CA2106143C - Universal broadcast code and multi-level encoded signal monitoring system - Google Patents

Universal broadcast code and multi-level encoded signal monitoring system Download PDF

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Publication number
CA2106143C
CA2106143C CA 2106143 CA2106143A CA2106143C CA 2106143 C CA2106143 C CA 2106143C CA 2106143 CA2106143 CA 2106143 CA 2106143 A CA2106143 A CA 2106143A CA 2106143 C CA2106143 C CA 2106143C
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recited
signal
apparatus
encoded
means
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CA 2106143
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CA2106143A1 (en
Inventor
William L. Thomas
Paul C. Kempter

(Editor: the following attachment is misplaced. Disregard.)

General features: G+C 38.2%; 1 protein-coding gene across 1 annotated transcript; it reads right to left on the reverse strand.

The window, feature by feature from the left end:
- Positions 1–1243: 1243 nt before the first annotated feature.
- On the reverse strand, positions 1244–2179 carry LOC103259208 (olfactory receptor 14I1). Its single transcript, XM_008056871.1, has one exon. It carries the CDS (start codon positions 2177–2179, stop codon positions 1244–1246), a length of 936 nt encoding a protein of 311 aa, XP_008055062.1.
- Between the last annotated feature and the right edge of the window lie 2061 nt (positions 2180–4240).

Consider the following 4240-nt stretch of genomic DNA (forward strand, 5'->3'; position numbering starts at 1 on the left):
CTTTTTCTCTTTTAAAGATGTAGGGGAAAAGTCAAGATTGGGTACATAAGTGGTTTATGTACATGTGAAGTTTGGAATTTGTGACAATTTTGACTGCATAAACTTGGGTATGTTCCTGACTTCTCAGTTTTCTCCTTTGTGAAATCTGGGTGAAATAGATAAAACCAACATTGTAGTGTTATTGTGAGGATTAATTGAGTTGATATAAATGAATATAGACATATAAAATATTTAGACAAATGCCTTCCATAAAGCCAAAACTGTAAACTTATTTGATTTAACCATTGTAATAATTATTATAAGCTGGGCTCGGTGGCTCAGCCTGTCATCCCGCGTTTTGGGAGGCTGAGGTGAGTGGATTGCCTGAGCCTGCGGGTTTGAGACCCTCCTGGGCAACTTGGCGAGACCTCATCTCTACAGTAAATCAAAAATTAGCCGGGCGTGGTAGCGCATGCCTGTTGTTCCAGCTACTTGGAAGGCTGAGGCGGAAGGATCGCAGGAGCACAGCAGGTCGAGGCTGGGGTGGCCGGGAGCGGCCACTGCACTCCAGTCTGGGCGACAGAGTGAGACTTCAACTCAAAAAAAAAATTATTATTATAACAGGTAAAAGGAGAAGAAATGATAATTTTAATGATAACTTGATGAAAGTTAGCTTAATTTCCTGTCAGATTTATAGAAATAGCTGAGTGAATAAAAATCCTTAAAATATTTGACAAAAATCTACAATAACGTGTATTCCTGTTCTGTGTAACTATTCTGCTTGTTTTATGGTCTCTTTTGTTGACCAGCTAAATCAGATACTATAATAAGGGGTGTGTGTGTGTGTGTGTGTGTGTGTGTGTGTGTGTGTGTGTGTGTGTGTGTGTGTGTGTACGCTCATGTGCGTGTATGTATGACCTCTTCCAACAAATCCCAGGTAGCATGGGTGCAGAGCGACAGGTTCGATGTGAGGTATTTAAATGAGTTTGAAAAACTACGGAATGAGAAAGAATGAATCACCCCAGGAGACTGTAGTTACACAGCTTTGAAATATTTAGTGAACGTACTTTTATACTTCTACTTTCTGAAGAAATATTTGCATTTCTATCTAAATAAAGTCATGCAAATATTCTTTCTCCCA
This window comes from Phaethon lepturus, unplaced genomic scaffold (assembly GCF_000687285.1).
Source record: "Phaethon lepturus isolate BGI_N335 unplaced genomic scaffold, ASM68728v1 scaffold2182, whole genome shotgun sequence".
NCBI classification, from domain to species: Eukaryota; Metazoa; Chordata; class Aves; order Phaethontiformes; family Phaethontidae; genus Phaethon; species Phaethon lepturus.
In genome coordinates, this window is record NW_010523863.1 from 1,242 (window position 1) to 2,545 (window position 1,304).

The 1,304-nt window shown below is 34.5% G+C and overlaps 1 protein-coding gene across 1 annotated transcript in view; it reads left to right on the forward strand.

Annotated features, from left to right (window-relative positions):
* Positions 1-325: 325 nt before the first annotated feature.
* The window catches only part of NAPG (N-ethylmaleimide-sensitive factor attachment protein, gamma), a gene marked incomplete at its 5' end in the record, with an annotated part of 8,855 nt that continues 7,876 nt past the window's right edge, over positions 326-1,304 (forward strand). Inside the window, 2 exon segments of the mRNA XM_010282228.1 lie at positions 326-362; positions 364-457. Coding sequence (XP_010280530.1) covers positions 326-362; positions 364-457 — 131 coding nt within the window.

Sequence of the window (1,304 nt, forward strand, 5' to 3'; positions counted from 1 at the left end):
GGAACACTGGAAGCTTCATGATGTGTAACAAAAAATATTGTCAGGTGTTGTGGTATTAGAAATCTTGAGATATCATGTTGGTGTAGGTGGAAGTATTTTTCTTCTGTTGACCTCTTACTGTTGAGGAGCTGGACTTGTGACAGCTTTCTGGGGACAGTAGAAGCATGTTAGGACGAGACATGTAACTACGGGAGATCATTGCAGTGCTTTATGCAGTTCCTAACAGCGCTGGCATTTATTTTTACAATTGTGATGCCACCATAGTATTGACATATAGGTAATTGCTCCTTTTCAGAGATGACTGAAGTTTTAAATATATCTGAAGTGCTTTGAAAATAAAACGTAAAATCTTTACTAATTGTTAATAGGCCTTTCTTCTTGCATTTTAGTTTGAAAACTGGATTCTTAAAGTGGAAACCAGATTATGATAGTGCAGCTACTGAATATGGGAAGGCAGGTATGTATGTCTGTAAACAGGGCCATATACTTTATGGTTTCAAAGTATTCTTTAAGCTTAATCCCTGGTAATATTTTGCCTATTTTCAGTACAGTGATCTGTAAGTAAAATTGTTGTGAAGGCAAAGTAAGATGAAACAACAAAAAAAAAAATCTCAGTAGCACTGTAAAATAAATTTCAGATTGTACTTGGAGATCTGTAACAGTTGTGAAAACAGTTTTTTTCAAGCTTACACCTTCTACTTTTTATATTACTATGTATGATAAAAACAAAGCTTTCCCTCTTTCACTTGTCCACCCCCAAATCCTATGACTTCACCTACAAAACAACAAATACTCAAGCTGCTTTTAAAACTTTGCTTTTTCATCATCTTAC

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Nielsen Co (US) LLC
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Nielsen Media Research Inc
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Priority claimed from CA002452164A external-priority patent/CA2452164C/en
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Application granted granted Critical
Publication of CA2106143C publication Critical patent/CA2106143C/en
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Classifications

    • HELECTRICITY
    • H04ELECTRIC COMMUNICATION TECHNIQUE
    • H04NPICTORIAL COMMUNICATION, e.g. TELEVISION
    • H04N7/00Television systems
    • H04N7/10Adaptations for transmission by electrical cable
    • HELECTRICITY
    • H04ELECTRIC COMMUNICATION TECHNIQUE
    • H04HBROADCAST COMMUNICATION
    • H04H20/00Arrangements for broadcast or for distribution combined with broadcast
    • H04H20/12Arrangements for observation, testing or troubleshooting
    • H04H20/14Arrangements for observation, testing or troubleshooting for monitoring programmes
    • HELECTRICITY
    • H04ELECTRIC COMMUNICATION TECHNIQUE
    • H04HBROADCAST COMMUNICATION